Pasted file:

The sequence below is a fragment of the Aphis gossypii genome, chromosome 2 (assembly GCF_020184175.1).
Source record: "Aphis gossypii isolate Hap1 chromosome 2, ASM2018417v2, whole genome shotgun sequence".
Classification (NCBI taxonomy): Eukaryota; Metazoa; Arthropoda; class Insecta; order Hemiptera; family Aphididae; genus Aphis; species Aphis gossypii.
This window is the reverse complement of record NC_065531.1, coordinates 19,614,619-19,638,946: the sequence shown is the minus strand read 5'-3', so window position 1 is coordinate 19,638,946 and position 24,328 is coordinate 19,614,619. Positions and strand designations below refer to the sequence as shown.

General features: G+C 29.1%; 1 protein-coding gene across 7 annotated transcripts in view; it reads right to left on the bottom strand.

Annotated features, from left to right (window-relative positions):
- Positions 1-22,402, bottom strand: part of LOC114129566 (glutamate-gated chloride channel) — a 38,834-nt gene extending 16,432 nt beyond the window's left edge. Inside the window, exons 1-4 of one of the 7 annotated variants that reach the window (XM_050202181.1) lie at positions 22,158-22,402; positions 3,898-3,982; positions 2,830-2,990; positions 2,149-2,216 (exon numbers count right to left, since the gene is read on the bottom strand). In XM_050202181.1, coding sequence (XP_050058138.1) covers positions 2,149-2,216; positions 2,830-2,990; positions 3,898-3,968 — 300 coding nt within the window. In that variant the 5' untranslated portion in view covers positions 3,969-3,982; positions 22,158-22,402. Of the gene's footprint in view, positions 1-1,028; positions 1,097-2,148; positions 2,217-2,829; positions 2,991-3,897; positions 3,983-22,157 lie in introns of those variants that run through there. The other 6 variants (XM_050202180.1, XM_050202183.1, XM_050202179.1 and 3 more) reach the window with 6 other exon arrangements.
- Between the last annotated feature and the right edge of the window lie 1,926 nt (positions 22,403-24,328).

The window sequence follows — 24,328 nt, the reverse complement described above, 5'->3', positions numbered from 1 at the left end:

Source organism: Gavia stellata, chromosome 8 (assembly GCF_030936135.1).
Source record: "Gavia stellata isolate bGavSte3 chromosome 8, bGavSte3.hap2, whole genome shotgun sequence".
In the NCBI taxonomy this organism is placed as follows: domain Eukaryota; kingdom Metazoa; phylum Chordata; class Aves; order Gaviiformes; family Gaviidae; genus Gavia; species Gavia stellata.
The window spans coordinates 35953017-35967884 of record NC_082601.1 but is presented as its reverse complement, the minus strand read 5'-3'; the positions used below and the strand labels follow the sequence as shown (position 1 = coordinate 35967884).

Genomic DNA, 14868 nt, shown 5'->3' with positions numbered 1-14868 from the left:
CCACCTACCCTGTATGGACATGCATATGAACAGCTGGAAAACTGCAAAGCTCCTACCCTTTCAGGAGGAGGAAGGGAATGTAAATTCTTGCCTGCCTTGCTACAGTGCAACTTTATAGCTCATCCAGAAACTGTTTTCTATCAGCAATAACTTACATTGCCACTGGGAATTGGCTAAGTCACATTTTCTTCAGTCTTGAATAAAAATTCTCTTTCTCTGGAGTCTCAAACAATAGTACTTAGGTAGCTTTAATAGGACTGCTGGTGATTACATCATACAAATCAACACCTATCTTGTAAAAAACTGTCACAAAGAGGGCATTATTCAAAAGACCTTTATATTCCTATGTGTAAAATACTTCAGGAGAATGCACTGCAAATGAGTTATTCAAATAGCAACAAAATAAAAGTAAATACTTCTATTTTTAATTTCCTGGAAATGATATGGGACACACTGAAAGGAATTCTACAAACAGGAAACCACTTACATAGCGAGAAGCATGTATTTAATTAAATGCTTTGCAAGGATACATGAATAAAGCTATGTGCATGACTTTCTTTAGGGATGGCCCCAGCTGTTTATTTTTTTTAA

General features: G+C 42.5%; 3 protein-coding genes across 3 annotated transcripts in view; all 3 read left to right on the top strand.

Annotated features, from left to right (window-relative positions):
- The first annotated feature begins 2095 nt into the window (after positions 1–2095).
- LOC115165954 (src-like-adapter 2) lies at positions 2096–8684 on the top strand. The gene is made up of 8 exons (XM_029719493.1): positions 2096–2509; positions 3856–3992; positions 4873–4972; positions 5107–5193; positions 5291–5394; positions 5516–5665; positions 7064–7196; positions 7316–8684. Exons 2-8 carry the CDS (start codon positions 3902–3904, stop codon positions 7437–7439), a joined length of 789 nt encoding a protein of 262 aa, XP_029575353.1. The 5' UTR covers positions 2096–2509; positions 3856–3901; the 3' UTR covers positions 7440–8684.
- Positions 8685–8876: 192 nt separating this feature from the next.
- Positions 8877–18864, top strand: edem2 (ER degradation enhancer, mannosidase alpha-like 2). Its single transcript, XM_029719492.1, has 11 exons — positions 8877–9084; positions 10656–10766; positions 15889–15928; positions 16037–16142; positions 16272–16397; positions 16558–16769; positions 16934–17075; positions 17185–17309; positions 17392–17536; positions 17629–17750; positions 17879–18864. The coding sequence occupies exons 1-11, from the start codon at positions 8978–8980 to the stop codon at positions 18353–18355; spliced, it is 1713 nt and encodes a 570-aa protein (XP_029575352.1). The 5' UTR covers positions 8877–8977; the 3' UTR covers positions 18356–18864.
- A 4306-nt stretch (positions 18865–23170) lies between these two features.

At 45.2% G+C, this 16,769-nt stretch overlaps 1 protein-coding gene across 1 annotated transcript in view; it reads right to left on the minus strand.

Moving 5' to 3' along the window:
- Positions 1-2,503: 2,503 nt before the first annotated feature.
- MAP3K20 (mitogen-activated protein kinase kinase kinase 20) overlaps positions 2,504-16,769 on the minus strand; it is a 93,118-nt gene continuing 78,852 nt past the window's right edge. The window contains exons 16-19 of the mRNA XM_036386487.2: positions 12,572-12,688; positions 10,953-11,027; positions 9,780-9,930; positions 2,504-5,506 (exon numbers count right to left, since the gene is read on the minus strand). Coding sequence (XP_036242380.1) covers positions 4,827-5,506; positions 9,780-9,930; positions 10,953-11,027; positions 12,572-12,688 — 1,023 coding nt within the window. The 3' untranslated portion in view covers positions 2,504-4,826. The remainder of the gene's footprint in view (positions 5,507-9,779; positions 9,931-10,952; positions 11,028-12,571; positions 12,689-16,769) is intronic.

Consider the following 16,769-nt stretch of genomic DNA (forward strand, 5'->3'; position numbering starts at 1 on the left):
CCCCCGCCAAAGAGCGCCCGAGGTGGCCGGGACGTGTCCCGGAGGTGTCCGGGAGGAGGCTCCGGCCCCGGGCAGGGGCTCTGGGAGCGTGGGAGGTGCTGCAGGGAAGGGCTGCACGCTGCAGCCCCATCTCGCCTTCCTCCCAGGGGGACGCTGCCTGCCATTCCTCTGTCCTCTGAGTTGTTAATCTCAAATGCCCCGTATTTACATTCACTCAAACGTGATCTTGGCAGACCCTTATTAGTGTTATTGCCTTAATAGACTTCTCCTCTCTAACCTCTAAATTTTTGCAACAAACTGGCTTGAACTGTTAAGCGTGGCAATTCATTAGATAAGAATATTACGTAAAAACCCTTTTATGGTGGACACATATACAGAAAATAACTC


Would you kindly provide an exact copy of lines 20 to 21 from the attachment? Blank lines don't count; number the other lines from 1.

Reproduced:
- Positions 8685–8876: 192 nt separating this feature from the next.
- Positions 8877–18864, top strand: edem2 (ER degradation enhancer, mannosidase alpha-like 2). Its single transcript, XM_029719492.1, has 11 exons — positions 8877–9084; positions 10656–10766; positions 15889–15928; positions 16037–16142; positions 16272–16397; positions 16558–16769; positions 16934–17075; positions 17185–17309; positions 17392–17536; positions 17629–17750; positions 17879–18864. The coding sequence occupies exons 1-11, from the start codon at positions 8978–8980 to the stop codon at positions 18353–18355; spliced, it is 1713 nt and encodes a 570-aa protein (XP_029575352.1). The 5' UTR covers positions 8877–8977; the 3' UTR covers positions 18356–18864.